Blarney Castle

Blarney Castle (Irish: Caisleán na Blarnan) is a medieval stronghold in Blarney, near Cork, Ireland, and the River Martin. Though earlier fortifications were built on the same spot, the current keep was built by the MacCarthy of Muskerry dynasty, a cadet branch of the Kings of Desmond, and dates from 1446. The noted Blarney Stone is found among the machicolations of the castle.

The castle originally dates from before 1200, when a wooden structure was believed to have been built on the site, although no evidence remains of this. Around 1210 this was replaced by a stone fortification. It was destroyed in 1446, but subsequently rebuilt by Cormac Laidir MacCarthy, Lord of Muscry.
Blarney House

The castle was besieged during the Irish Confederate Wars and was seized in 1646 by Parliamentarian forces under Lord Broghill. However after the Restoration the castle was restored to Donough MacCarty, who was made 1st Earl of Clancarty.

During the Williamite War in Ireland in the 1690s, the then 4th Earl of Clancarty (also named Donough MacCarty) was captured and his lands (including Blarney Castle) were confiscated by the Williamites.

The castle was sold and changed hands a number of times-Sir Richard Pyne, the Lord Chief Justice of Ireland, owned it briefly- before being purchased in the early 1700s by Sir James St. John Jefferyes, then Governor of Cork City.

Members of the Jefferyes family would later build a mansion near the keep. This house was destroyed by fire however, and in 1874 a replacement baronial mansion—known as Blarney House—was built overlooking the nearby lake.

In the mid 19th century the Jefferyes and Colthurst families were joined by marriage, and the Colthurst family still occupy the demesne. In May 2008, the present estate owner, Sir Charles St John Colthurst, Baronet, succeeded in a court action to eject a man who has lived on his land for 44 years. The man’s great-grandfather was the first to occupy the estate cottage.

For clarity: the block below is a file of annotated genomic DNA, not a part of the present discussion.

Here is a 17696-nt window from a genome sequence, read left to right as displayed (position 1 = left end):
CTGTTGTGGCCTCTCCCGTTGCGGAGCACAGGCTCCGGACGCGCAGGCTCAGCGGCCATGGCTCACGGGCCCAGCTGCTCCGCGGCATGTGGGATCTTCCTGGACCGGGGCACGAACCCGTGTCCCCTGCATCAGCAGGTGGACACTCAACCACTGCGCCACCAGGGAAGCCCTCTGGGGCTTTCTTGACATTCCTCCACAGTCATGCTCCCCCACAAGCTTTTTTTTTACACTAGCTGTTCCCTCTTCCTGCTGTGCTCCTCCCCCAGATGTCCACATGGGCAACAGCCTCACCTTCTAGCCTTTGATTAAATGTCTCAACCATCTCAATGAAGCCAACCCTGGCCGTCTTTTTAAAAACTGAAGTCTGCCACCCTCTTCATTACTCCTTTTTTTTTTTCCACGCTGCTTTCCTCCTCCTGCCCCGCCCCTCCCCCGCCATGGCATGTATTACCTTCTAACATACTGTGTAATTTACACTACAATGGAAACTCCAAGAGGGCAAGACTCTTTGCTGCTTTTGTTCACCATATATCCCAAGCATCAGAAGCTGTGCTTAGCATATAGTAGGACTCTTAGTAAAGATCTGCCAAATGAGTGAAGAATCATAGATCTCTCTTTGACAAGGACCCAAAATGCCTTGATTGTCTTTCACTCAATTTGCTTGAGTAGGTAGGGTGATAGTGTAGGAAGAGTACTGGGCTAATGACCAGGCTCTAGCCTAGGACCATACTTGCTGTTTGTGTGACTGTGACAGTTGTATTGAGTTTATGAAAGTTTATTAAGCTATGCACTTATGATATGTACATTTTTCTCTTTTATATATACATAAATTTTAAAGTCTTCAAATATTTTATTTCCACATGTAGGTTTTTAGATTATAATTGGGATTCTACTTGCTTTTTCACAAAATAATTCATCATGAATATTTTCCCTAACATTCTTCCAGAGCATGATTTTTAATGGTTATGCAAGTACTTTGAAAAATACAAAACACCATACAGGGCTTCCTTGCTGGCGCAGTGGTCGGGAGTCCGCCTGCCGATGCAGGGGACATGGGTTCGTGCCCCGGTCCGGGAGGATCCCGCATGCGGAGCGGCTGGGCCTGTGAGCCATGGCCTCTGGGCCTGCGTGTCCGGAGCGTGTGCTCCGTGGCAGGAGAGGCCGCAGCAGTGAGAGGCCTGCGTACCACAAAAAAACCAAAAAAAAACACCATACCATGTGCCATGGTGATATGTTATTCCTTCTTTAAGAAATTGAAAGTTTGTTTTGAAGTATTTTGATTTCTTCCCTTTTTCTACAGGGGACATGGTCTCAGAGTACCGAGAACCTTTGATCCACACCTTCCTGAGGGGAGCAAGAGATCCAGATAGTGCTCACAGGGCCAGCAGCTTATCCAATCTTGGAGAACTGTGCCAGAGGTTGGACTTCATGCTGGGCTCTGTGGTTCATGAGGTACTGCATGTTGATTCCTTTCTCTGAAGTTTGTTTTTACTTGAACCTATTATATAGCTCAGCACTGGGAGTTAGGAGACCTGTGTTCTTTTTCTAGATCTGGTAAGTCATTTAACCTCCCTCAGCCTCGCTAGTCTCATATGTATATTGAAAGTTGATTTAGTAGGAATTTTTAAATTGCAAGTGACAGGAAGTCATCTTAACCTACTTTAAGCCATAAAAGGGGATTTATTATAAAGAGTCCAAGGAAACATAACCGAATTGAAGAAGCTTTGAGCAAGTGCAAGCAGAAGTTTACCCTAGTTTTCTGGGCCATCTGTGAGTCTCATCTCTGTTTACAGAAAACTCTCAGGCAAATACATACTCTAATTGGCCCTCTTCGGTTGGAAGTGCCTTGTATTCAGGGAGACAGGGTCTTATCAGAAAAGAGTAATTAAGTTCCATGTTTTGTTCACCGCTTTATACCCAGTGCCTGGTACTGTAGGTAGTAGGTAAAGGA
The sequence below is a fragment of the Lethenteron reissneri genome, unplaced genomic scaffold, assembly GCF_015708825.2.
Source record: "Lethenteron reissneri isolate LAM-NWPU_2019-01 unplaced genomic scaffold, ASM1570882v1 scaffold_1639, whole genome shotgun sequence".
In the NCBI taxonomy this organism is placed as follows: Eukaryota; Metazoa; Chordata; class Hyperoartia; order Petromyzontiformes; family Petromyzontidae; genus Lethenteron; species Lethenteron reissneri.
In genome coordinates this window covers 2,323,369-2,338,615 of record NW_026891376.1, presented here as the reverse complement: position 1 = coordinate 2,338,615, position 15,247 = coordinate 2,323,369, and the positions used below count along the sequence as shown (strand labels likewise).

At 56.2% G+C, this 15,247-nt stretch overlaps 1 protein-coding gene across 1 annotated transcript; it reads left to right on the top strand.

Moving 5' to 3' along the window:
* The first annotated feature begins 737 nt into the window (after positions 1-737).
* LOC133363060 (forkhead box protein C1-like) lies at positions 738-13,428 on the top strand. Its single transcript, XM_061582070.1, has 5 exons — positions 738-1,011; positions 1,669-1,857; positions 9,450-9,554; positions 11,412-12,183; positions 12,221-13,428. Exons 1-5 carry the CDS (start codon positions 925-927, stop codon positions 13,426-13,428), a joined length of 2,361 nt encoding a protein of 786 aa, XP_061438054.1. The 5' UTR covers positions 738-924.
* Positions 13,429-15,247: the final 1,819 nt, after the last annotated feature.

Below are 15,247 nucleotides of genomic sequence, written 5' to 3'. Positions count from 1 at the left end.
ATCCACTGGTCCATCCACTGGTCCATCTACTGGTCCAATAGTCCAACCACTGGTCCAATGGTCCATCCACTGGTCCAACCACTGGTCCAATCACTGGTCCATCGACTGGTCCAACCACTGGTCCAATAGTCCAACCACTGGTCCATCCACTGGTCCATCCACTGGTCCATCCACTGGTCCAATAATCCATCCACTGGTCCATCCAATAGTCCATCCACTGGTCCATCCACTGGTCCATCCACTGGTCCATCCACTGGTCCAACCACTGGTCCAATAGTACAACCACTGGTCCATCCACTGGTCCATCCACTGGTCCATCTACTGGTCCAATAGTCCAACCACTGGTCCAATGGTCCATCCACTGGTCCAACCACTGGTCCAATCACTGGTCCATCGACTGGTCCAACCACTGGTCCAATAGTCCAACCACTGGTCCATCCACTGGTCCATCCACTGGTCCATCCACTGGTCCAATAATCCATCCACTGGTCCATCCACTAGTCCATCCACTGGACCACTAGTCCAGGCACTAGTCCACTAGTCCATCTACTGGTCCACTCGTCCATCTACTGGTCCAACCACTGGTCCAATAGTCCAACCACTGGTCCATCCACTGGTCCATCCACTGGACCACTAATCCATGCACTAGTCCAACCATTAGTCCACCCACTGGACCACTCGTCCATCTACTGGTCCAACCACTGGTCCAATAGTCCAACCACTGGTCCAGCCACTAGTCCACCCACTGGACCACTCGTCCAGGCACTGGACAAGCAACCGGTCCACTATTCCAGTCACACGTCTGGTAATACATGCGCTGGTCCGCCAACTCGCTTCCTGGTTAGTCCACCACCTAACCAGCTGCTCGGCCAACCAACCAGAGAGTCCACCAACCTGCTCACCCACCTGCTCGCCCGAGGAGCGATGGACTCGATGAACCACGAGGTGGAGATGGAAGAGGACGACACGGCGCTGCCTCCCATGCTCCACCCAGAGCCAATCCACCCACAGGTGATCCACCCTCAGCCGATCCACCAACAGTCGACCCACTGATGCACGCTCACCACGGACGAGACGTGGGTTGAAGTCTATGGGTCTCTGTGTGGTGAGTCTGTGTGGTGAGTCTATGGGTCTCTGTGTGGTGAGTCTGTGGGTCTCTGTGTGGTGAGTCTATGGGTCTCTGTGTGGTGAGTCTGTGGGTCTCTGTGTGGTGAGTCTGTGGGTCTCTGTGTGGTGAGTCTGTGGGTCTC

Tourism
Kissing the Blarney Stone

The castle is now a partial ruin with some accessible rooms and battlements. At the top of the castle lies the Stone of Eloquence, better known as the Blarney Stone. Tourists visiting Blarney Castle may hang upside-down over a sheer drop to kiss the stone, which is said to give the gift of eloquence. There are many legends as to the origin of the stone, but some say that it was the Lia Fáil—a magical stone upon which Irish kings were crowned.

Surrounding the castle are extensive gardens. There are paths touring the grounds with signs pointing out the various attractions such as several natural rock formations which have been given fanciful names, such as Druid’s Circle, Witch’s Cave and the Wishing Steps. Blarney House, also open to the public, is a Scottish baronial-style mansion that was built on the grounds in 1874.

Newgrange

Newgrange (Irish: Sí an Bhrú) is a prehistoric monument in County Meath, Ireland, about one kilometre north of the River Boyne.It was built about 3200 BC,during the Neolithic period, which makes it older than Stonehenge and the Egyptian pyramids.[5] Newgrange is a large circular mound with a stone passageway and chambers inside. The mound has a retaining wall at the front and is ringed by ‘kerbstones’ engraved with artwork. There is no agreement about what the site was used for, but it has been speculated that it had religious significance – it is aligned with the rising sun and its light floods the chamber on the winter solstice. It is the most famous monument within the Neolithic Brú na Bóinne complex, alongside the similar passage tomb mounds of Knowth and Dowth, and as such is a part of the Brú na Bóinne UNESCO World Heritage Site. Newgrange also shares many similarities with other Neolithic constructions in Western Europe, such as Maeshowe in Orkney, Scotland and the Bryn Celli Ddu in Wales.